MassCEC Catalyst & Diversity in Cleantech

Company Stories


MassCEC and MassVentures co-manage the Catalyst/DICES grant program, which provides grants of up to $75,000 to researchers and early-stage companies looking to demonstrate initial prototypes of their clean energy technologies. Read about some of the program's past awardees here.

AeroShield Materials

Aeroshield is making a new generation of energy-efficient windows with superior performance to those on the market today, yielding greater energy savings and comfort at an affordable price.

Spun out of MIT in 2019, the startup’s innovation is a super insulating sheet of porous glass that can be dropped into existing window manufacturing. These transparent, aerogel sheets create a window that is 50 percent more insulating than traditional double-pane windows with a payback period that is 3 to 5 times faster than a triple-pane of similar performance. 

Cofounder Elise Strobach was motivated to innovate the window inserts because $40 billion is lost every year in the United States from leaky windows, but most of the energy efficient windows on the market today don’t solve the problem because they are designed to meet the bare minimum of building code and minimum energy efficiency standards. 

 AeroShield developed its core technology, and proved out low-volume manufacturing, with Catalyst and other grant funds. It is now raising a Seed round to expand its manufacturing capacity. The startup is part of the Wells Fargo Innovation Incubator, the Activate Boston 2020 cohort, and was featured in Forbes 30 Under 30: Energy. 


Adden Energy

Adden Energy has developed a breakthrough, (mechanically-constrained) solid-state battery solution that outperforms the liquid Lithium-ion batteries used currently in vehicle electrification. Adden’s battery solution allows for quick, daily recharging, safe energy storage, and long battery life, solving key barriers to greater adoption of electric vehicles. 

Solid-state batteries use a solid, rather than a liquid, electrolyte solution, which eliminates the risk of explosion or fire, as well as the need for safety components. That allows more space for active materials. As a result, solid-state batteries are lighter, have more energy density, offer more range, and recharge faster.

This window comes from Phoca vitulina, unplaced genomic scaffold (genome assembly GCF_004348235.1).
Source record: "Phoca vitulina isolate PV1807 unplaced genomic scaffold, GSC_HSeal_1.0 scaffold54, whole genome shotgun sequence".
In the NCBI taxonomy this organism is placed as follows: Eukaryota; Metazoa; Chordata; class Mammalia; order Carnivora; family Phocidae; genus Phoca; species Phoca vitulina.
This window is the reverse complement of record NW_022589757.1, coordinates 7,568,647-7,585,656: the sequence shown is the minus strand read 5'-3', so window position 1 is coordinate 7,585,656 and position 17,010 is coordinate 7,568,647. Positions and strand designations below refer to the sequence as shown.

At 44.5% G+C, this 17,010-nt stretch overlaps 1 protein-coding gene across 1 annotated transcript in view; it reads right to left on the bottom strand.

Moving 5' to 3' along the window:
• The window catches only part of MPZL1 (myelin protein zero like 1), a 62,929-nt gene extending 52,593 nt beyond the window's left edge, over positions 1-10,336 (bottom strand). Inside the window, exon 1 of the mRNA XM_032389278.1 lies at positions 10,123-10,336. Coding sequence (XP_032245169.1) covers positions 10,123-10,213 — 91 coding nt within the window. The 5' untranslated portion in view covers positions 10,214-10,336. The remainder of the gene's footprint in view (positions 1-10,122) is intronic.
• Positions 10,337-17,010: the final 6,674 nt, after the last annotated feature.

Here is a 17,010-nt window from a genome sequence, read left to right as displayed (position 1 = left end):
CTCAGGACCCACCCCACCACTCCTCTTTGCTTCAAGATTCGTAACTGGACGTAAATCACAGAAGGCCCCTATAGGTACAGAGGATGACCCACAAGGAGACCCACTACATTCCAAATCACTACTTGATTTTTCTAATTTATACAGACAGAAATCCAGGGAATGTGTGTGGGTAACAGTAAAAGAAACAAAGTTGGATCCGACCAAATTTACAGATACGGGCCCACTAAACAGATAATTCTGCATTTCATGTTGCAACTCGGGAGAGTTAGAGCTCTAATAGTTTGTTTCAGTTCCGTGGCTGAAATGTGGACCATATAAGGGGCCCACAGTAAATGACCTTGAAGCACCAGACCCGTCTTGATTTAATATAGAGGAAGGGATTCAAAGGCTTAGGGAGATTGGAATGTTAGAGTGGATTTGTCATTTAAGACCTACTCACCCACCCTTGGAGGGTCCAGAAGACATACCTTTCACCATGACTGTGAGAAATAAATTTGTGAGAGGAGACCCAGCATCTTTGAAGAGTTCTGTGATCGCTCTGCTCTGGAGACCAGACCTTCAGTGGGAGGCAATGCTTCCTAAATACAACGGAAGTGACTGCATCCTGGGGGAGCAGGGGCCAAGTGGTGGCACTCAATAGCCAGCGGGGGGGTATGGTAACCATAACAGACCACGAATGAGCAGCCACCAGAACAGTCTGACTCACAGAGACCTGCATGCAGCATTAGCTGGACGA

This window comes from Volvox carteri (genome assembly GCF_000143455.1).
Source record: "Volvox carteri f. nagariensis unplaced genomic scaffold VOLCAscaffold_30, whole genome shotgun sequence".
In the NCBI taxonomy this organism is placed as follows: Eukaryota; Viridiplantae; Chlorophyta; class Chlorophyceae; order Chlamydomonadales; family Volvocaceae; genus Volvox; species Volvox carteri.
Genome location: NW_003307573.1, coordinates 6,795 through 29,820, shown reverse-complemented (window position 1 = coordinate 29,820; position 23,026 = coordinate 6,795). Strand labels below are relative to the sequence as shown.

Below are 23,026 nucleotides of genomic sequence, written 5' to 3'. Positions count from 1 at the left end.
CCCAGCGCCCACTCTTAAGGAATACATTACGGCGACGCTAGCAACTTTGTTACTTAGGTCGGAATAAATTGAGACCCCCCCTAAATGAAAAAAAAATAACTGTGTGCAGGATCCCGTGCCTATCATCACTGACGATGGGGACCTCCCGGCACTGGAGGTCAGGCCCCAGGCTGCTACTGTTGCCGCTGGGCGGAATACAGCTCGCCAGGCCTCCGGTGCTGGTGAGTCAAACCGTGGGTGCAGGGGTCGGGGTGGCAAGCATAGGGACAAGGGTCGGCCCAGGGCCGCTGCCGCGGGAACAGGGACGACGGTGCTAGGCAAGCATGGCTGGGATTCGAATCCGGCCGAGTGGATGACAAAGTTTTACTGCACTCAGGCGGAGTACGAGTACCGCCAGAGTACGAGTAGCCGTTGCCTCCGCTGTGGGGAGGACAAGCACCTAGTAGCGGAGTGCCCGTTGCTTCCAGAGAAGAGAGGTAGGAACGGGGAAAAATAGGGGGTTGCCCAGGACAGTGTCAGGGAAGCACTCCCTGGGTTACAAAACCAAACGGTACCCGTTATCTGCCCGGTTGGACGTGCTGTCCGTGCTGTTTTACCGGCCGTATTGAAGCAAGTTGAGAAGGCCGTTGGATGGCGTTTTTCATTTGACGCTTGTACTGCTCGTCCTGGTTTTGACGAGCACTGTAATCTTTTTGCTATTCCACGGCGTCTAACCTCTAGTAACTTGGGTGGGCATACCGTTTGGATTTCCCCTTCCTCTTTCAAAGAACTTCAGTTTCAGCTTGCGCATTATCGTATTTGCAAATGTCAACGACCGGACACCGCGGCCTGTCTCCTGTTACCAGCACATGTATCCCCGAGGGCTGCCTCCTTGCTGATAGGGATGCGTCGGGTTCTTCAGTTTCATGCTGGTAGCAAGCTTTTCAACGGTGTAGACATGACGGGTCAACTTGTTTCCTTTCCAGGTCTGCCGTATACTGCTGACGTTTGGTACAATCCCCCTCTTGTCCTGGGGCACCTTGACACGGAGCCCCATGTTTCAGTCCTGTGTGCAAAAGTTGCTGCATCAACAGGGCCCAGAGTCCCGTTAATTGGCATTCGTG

Adden’s solid-state battery allows for charging in under 15 minutes, and 10,000 battery cycles (or charges) over the battery’s lifetime. In contrast, today’s EV batteries typically require a 10-hour charge and last for less than 5,000 cycles. Funds from the Catalyst and other grant programs helped the Harvard spinout develop its core technology. The company has since raised a $5 million Seed round to prove commercial feasibility. Read more.


Alloy Enterprises

Alloy Enterprises Inc is tackling on-demand manufacturing for aluminum parts to help lightweight automobiles, trucks, airplanes, and heavy machinery. Its light-weight aluminum parts could help reduce  Electric Vehicle (EV) weight and increase driving range—addressing “range anxiety,” or consumer angst about how far they can drive an EV before it runs out of juice. A Catalyst grant helped the Greentown Labs member incubate its technology and raise substantial additional funding in its first year. Read more.


Sol Clarity

Spun out from Boston University in 2020, Sol Clarity has developed an automated self-cleaning product that instantly removes dust from solar collectors--which is a big problem in arid regions and can decrease solar yield by 50 percent. The company's innovation, electrodynamic screens (EDS), are rows of interlocking, parallel electrodes that charge dust particles with static electricity and sweep them off the surface by electric wave. EDS remove 90 percent of dust in under 2 minutes, without the use of costly labor or precious water resources.



Transaera is on a mission to cut the cost of owning an air conditioner by more than half, using a combination of novel materials and hardware designs. The MIT spinout has innovated a wholly new way for removing humidity and heat from air that is vastly more energy efficient. Its prototype uses a highly porous class of materials called MOFs (metal organic frameworks) to passively collect moisture from air. Traditional air conditioners, in contrast, use an evaporator, or a cold coil to pull water out of the air through condensation.



MetalMark is developing air purification systems that capture and destroy sub-micron pollutants, including viruses, volatile organic compounds (VOCs) and ultra-fine particulates.  Its technology is based on a cutting-edge, bioinspired, nanostructured material that the cofounders developed and functionalized to break down chemicals. Spun out of Harvard University, the technology is more effective, more energy efficient, uses fewer natural resources, and is less costly to maintain than comparable air purification systems.

Your cart